AIBU to think one of my co-workers has a point ?

(94 Posts)
SeptemberFlowers Mon 17-Feb-14 11:22:40

I work in a small team and one of my colleagues smokes, she'll nip out in the morning and have one followed by an afternoon one, however she is always at work early to cover the extra break time.

One colleague said to her this morning "Off for another death stick ? You should try quitting you know, you're doing your health no favours." Smoker colleague has tried a few times but non smoker colleague is always making a comment or two, I feel it's none of our business. She's a grown woman who makes her own choices.

This morning after non smoker colleague said that, smoker snapped back. "How about you stop snacking on all the junk food and crap that you eat ? You are doing you're health no favours you know, I hear Weight Watchers is good." Then she left.

Colleague sat their stunned and quite promptly burst into tears. She is morbidly obese (she tells the whole office this fact so it's not me being unkind).

A small part of me feels actually that smoker has a point, why is it ok for non smoker to make comments but as soon as shoe is on the other foot it's bullying ? (non smoker wants to complain for bullying now)

Over to the MN jury !

DejaVuAllOverAgain Mon 17-Feb-14 11:53:24

I'm on the side of smoker colleague and I'm a non smoker who is obese.

Non smoker colleague has been making snide digs for a while. She cannot complain when smoker colleague finally snaps and replies in kind.

Both out of order, but I hope the smoker doesn't get into trouble for snapping as she was clearly being bullied and was pushed to it! Stay out of it if you can OP, sound like it's going to get messy!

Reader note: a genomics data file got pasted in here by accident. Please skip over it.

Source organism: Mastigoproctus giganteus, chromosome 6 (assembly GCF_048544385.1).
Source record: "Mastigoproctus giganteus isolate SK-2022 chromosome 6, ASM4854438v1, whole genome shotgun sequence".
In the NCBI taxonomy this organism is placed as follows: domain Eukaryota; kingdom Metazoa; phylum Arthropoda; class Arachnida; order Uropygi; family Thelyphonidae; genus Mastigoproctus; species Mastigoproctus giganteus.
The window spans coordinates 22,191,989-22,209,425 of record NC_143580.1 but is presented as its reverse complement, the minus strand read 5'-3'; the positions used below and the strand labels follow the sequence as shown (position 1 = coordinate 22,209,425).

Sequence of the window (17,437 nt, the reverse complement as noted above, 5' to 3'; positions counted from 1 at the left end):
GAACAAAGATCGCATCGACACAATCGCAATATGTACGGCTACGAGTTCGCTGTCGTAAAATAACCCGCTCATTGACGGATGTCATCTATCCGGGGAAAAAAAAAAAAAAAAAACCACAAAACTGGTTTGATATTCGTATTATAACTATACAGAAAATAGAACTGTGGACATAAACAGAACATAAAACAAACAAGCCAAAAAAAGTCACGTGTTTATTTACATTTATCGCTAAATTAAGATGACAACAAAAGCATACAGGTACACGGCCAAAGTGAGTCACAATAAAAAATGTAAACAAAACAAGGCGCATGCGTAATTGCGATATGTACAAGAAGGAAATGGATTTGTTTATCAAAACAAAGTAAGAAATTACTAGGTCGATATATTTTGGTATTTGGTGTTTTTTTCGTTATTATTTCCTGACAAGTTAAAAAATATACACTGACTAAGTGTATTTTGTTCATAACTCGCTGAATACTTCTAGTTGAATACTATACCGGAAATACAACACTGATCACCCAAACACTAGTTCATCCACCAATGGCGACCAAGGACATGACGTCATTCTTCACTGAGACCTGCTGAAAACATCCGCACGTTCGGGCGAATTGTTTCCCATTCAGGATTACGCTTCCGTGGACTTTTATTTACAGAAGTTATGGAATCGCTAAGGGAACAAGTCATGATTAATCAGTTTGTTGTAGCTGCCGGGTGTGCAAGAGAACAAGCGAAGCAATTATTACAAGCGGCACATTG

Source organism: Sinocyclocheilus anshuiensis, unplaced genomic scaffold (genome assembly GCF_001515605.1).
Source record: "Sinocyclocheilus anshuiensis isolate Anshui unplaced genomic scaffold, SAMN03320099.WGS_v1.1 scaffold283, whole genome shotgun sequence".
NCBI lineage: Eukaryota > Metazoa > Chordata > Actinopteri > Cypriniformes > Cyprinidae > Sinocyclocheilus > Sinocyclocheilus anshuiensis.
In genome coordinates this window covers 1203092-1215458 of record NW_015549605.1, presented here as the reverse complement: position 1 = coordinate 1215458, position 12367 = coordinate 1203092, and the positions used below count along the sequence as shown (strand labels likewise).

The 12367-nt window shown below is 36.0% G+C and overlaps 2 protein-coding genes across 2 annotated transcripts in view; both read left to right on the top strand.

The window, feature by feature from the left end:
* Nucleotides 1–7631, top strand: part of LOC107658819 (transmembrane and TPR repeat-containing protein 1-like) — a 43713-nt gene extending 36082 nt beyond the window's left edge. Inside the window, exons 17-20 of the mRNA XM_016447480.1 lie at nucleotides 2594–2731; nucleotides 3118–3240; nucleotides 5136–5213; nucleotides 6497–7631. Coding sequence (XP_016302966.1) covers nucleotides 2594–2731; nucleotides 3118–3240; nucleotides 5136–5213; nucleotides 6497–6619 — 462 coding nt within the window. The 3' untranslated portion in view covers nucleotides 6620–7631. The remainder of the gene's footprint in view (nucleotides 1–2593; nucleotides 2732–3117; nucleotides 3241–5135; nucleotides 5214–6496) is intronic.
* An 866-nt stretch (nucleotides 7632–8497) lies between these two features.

moobaloo Mon 17-Feb-14 11:55:23

Another one with the smoker! It's her life, her choice, she's an adult etc. what has it got to do with fat colleague if she chooses to smoke or not?

This is where I find one bible bit relevant, something along the lines of not passing judgement on others unless you are perfect yourself

I'd have snapped ages ago!

(Not a smoker or religious)

LoopyDoopyDoo Mon 17-Feb-14 11:57:53

YANBU

SeptemberFlowers Mon 17-Feb-14 12:06:35

NS looked at me rather shocked and I did say "You did have that coming ..." in a gentle tone as she has been making comments to Smoker for awhile now.

NS does snack on crap food, she'll have McD's for lunch, crisps and various chocolate bars during the day at work so Smoker was accurate there.

NS has flounced out now, amd WW3 has commenced in the office. Smoker came back in and looked sheepish, NS snapped "I'm lodging a complaint with HR" and walked out. Smoker looked at me "I was going to apologise but fuck that."
NS has gone for lunch and S called out as she left "Might I suggest a salad instead of a double quarter pounder meal ?" Then immediately went red and said that was stupid of her but she was just mad.

I'm suddenly finding sorting my inbox very riveting ! grin

SeptemberFlowers Mon 17-Feb-14 12:08:02

Sorry that has been written incorrectly, Smoket came back in from her break looking sheepish but NS flounced out at lunch.

WoTmania Mon 17-Feb-14 12:09:42

hmmm, smoker WNBU (although the comment as NS flounced was ABitU)

MothratheMighty Mon 17-Feb-14 12:10:02